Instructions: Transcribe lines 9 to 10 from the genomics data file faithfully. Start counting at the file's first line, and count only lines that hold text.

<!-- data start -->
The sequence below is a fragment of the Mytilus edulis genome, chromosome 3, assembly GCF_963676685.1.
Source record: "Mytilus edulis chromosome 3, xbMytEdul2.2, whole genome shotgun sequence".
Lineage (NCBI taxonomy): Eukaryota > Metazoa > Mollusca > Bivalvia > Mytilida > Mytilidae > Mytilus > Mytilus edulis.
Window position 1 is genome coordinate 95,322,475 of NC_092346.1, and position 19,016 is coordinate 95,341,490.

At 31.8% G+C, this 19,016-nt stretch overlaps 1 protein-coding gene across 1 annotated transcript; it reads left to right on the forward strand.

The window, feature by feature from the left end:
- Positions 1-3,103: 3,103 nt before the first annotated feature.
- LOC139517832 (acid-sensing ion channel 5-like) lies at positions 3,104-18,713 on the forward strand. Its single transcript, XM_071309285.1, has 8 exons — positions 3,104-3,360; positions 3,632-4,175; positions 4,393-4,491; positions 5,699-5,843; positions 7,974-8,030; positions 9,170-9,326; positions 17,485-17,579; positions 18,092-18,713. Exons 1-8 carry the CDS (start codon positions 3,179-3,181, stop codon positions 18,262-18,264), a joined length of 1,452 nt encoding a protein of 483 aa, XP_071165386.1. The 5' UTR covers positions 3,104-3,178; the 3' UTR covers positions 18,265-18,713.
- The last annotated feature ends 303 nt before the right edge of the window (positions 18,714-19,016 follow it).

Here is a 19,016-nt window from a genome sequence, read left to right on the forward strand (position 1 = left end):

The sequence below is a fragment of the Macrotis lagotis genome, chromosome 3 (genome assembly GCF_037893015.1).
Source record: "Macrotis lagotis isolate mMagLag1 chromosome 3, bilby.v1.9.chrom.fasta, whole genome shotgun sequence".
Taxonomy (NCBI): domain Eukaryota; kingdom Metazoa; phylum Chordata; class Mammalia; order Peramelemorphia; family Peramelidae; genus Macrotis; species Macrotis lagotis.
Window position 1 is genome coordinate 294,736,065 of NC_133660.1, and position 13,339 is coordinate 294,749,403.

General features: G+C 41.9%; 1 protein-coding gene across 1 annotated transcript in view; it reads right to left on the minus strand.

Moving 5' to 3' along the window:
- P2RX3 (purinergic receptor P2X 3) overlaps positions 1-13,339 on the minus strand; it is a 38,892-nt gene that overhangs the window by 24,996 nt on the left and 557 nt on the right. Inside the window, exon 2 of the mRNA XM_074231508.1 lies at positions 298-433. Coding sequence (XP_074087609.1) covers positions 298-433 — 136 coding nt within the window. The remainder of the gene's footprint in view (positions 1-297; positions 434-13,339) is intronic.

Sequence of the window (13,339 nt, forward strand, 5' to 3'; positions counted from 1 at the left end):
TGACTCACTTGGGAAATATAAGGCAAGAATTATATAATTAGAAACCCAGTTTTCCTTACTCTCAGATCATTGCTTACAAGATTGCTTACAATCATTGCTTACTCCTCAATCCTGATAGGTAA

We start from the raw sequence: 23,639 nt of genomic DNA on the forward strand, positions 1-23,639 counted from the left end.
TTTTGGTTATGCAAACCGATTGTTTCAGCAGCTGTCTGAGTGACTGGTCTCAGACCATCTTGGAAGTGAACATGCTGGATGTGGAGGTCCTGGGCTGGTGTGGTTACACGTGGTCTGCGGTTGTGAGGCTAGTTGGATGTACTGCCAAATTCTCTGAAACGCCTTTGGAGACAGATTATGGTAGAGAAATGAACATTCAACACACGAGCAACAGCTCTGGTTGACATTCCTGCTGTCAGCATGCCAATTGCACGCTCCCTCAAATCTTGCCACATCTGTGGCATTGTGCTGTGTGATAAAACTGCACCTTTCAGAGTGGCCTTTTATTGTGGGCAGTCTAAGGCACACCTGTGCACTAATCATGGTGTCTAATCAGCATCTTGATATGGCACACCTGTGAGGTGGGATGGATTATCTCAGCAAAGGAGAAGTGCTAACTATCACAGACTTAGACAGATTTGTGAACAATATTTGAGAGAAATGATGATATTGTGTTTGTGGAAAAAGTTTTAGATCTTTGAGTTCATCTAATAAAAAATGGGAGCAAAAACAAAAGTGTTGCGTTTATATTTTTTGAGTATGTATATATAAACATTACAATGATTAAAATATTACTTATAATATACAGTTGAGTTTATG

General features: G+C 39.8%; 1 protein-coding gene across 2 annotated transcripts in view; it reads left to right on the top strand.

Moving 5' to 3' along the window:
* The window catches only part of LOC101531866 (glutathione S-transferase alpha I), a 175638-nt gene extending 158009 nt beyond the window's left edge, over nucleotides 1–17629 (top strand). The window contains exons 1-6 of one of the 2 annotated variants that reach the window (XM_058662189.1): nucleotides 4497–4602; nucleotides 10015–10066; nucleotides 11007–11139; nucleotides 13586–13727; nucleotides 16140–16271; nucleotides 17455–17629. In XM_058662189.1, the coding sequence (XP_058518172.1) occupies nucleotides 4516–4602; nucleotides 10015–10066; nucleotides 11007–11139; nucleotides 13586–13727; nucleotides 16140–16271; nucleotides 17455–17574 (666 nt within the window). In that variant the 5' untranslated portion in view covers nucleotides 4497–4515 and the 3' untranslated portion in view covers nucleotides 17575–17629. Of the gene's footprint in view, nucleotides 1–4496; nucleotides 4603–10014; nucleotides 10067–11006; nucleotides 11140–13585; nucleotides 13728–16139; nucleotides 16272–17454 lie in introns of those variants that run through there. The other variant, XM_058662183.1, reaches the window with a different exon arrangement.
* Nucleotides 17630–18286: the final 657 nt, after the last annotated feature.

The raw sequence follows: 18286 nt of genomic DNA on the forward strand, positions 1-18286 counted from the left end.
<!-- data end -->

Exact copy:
- The last annotated feature ends 303 nt before the right edge of the window (positions 18,714-19,016 follow it).

Here is a 19,016-nt window from a genome sequence, read left to right on the forward strand (position 1 = left end):